Tony Castillo, 21, spends  his days cruising along Venice Beach


» “No one can help you learn to skate. If you want to learn, you have to do it yourself. And when you land a trick, the feeling you get—it’s the best.”

» Castillo grew up in Salem, Oregon. At 12 he saw a kid skate at school. “It got me hyped.” Soon after, he received his first board, a gift from his step-grandparents, and learned an “ollie,” which involves pressing the tail of the board down to make it launch into the air without the feet losing contact.

» Three years ago, at 18, Castillo visited Venice on vacation. He loved the weather, the palm trees, and the “good vibes.” A month later he returned to stay. His mom didn’t want him to go. “I was just, like, ‘Got to do me.’?”

» Castillo slept on friends’ couches before moving into a Venice Boulevard apartment with a roommate. Now he is crashing with friends again while he looks for his own digs.

» On a typical morning Castillo stretches, eats a light breakfast, and heads to the Venice Beach Skateboard Plaza. Later he and a few friends might go out to the streets and film each other skating. At day’s end he might get together with local skate legends Nate Principato and Greg Valencia and see where the night takes them. Castillo tries to get on his board every day. “If I don’t, I get a little stressed out or bummed.”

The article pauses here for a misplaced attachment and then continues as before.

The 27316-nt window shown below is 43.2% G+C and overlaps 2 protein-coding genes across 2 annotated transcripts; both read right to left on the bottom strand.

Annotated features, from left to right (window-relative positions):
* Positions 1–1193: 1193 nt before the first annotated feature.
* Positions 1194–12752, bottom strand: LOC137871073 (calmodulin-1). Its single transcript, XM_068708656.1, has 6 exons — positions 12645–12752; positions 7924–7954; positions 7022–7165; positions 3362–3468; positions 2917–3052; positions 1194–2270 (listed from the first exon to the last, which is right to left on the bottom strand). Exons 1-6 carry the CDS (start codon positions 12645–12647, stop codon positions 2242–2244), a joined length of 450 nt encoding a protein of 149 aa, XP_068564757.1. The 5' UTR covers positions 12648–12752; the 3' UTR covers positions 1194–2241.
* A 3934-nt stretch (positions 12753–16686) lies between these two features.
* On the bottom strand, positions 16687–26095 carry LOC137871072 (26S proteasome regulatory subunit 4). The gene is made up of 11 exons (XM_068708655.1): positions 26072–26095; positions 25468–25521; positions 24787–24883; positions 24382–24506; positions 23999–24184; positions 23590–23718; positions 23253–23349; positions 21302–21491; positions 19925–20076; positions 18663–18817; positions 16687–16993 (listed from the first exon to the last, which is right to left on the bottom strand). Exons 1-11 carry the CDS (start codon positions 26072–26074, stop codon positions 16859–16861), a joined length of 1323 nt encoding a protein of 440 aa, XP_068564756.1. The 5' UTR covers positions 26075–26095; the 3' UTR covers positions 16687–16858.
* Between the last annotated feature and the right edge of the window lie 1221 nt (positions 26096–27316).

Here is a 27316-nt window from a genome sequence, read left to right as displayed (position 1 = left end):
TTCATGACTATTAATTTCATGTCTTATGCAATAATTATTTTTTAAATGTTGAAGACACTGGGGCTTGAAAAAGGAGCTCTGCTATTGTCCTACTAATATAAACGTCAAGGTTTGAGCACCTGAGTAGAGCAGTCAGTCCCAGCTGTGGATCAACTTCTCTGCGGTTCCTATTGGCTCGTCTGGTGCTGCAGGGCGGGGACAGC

» His ride of choice is a wood model by Antihero, manufactured by the San Francisco-based company Deluxe Distribution. His boards get such intense use that he has to replace them every few days. At $40 each, he estimates he spends more than $4,000 a year on boards.

» In the 1970s, the Zephyr Skate Team—aka the Z-Boys—roamed the south Santa Monica neighborhood known as Dogtown. Their inventive techniques were immortalized in the 2001 documentary Dogtown and Z-Boys.

» Castillo says he has received several tickets ranging from $200 to $400 for skating in restricted areas. He and his friends were once apprehended by the LAPD in an underground parking garage at UCLA. The group was handcuffed, photographed, given verbal warnings, and released.

» Skaters help maintain the skateboard plaza—a $3.4 million, 25,000-square-foot facility built last year at Windward Avenue and the beach—protecting it from taggers and cleaning it up during off-hours (it’s open from sunup to sundown).

» Once a guy picked a fight with Castillo, and he was knocked out and beat up by fellow riders. “In Venice, if you’re disrespectful for no reason, someone’s probably gonna lay you out. It’s a family out here. Everyone sticks together.”

» Castillo hasn’t broken any bones, but he has sprained his ankles and wrists several times. He doesn’t wear a helmet; he says it throws off his balance. Among his more difficult moves is the “360 flip,” or “tre flip,” in which the skater pops the board into the air and grabs it again after it spins 360 degrees.

» There are 16 skate parks in L.A., 11 of which were built in the past five years. The newest, the 20,000-square-foot Stoner Skate Plaza in West L.A., opened last month.

» Castillo wants to open an indoor skate park. “It’s everyone’s dream, but I want to make it my reality.” He’s not sure where the money would come from, but he’s reluctant to work for anyone. “I really just try to go with the flow. I don’t like planning ahead too much. I’m just really trying to focus on having fun and skating.”

Photograph by Dustin Snipes

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